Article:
|M.Sc Student||Rozenfeld Katerina|
|Subject||Monitoring in the Operating Room; Task Analysis and Design|
Concept of Multimodal Data Displays
|Department||Department of Architecture and Town Planning||Supervisors||Professor Noemi Bitterman|
|Clinical Professor Reuven Pizov|
|Full Thesis text - in Hebrew|
In addition to traditional monitors that continuously record a patient’s hemodynamic, respiratory and electrophysiological signals, recent technological advancements have led to the introduction of a variety of devices into the operating room, such as signals from various devices, data about the environment and work rhythm, visual information from the picture archiving and communication system, online laboratory tests, and more. Each has its own display and different modes of presentation, leading to the congestion of data screens and an overload of information, dividing the surgical team’s attention between observations and performing their tasks, and enhancing the workload of operating room personnel. As a result, the cognitive attentional resources (especially the visual channel) of surgical personnel is overloaded, while in other extreme and stressful environments there are developments of multimodal and multisensory displays - interfaces, which combine two or more input/output options according to performed task, environment conditions and personal preferences.
The basic hypothesis of the current work is that the implementation of multimodal displays will improve the efficiency of operating room and reduce work overload for surgical team members.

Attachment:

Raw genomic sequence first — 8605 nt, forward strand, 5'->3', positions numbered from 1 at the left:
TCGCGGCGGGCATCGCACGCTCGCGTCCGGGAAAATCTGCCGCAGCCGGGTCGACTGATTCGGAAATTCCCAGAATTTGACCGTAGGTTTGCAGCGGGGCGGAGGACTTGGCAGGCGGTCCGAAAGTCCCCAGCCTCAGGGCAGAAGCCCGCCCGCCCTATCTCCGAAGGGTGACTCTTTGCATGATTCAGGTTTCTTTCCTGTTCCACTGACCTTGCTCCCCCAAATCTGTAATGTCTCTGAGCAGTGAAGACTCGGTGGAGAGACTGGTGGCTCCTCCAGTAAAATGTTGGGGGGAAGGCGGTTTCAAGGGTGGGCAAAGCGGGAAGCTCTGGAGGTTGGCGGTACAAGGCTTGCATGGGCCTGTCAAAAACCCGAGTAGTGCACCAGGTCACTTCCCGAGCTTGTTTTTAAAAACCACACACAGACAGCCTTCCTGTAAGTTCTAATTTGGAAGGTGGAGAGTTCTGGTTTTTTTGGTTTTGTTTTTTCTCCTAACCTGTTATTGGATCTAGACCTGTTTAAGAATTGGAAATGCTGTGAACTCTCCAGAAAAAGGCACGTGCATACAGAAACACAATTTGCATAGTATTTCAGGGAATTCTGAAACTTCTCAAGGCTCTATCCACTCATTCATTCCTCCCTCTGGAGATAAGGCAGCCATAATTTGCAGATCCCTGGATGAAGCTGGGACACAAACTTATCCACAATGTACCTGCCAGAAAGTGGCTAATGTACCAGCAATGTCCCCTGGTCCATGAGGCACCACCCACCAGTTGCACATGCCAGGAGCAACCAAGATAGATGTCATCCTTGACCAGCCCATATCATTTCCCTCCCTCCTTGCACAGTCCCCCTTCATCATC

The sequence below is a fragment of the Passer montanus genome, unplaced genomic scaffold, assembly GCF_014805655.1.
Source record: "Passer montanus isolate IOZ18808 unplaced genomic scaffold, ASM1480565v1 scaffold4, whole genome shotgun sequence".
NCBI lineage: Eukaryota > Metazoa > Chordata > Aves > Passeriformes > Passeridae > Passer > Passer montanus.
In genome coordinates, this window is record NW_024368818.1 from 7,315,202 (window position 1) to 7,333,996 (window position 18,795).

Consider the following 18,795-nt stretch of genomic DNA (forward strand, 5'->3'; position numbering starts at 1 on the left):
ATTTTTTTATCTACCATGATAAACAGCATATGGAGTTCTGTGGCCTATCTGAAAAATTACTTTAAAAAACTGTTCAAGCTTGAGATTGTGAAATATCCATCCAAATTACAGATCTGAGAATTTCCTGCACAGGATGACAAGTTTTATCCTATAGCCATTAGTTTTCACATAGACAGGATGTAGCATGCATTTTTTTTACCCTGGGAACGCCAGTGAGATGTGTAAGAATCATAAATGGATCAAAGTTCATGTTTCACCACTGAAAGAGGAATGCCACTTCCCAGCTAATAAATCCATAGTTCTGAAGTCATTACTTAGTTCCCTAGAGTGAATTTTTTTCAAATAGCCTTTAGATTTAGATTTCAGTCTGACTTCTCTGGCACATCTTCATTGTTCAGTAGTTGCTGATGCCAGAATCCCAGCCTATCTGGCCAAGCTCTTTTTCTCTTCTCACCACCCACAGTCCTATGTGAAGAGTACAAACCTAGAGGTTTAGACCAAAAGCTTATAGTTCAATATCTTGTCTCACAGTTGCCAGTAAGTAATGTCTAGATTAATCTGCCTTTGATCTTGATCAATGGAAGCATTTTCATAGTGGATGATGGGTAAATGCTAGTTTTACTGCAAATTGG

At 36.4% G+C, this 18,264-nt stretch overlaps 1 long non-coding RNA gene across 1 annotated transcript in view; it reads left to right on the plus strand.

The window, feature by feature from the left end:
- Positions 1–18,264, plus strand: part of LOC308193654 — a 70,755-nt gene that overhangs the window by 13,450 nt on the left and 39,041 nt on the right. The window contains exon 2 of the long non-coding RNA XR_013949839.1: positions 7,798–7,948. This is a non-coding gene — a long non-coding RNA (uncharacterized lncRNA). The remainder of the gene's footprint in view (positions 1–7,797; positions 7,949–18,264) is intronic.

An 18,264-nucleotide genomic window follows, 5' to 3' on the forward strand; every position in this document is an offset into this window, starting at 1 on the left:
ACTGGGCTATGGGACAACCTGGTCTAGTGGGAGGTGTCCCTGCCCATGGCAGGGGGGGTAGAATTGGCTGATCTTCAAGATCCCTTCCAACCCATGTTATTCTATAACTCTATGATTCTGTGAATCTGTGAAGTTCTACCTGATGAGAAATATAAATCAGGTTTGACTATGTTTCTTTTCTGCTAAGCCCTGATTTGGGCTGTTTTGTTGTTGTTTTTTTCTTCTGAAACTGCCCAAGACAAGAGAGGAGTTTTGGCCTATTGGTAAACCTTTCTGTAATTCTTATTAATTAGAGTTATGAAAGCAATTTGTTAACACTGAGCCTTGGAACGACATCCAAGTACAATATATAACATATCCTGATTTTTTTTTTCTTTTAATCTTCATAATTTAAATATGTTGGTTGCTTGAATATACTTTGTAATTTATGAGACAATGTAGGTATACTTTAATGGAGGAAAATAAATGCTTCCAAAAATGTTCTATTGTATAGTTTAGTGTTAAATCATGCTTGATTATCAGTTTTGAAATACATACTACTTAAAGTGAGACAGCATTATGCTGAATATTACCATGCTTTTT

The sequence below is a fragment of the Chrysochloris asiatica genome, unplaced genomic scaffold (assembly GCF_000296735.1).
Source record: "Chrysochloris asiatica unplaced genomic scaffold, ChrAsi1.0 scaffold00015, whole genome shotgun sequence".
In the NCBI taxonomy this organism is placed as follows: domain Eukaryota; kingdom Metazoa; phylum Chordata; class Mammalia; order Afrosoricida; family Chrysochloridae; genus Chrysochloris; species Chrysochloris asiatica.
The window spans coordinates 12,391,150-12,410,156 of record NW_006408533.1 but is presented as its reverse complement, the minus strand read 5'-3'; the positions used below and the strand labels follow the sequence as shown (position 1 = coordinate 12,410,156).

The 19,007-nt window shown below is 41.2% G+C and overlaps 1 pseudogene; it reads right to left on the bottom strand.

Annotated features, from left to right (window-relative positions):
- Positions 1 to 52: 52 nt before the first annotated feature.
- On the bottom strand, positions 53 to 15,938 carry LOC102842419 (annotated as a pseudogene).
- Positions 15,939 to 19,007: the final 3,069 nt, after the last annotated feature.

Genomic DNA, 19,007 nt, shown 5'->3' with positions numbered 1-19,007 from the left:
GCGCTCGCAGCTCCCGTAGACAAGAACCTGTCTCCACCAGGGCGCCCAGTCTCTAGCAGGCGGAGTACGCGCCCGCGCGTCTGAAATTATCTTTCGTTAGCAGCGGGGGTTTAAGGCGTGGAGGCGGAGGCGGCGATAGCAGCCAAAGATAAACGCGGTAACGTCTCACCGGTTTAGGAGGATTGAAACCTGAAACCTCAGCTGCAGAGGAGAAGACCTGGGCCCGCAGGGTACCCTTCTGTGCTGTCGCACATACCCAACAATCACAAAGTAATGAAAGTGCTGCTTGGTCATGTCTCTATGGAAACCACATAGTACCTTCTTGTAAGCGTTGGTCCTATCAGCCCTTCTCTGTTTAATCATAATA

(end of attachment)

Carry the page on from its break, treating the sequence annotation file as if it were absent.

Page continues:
1. Characterize the requirements of information exchange in the operating room in terms of monitoring, documentation, data use according to task performed, surgeons’ preferences and needs, and environmental conditions.
2. Characterize multimodal behavioral patterns of surgeons according to operating stages and surgeon types.
3. Develop a conceptual solution for a multimodal interface for operating rooms adapted and tailored to the team, the task and the environment.
Data was collected through a scientific literature review, unstructured observations in Carmel Hospital, Haifa (n=3) and task analysis based on structured observations of video recordings of open-heart surgery (n=6). Task analysis included activity sampling and timeline analysis.
The results of the task analysis show that information exchange in operating room is comprised of several modalities (visual, verbal and hand gestures) even though the majority of surgeons have reservations about the use of other options apart from traditional visual representation based on conservatism, habits, training routines and technology that is still undeveloped. Despite all the restrictions and difficulties of surgical workflow, surgeons communicate multimodally, i.e. they are regularly combining two or more information exchange modes simultaneously. It was identified when, how and according to which behavioral patterns it occurs.
The analysis identified the differences in multimodal behavioral patterns between chief surgeons and assistants. In addition, the multimodal behavior of surgeons varies between different operation stages.
Hand gestures were found to be one of the most used modalities by surgeons. During the observation of open-heart surgery recordings, the consideration was to all hand manipulations, which were not related to direct manipulation within the operation area. It was noticed that hand gestures were used by surgeons as a unique interaction language, transferring specific messages to other team members.
This work presents an approach for building the theoretical grounds for further development of multimodal interfaces for operating rooms. Knowledge about users, environment and display system in different areas, such as design, human engineering factors, and cognition processes was collected.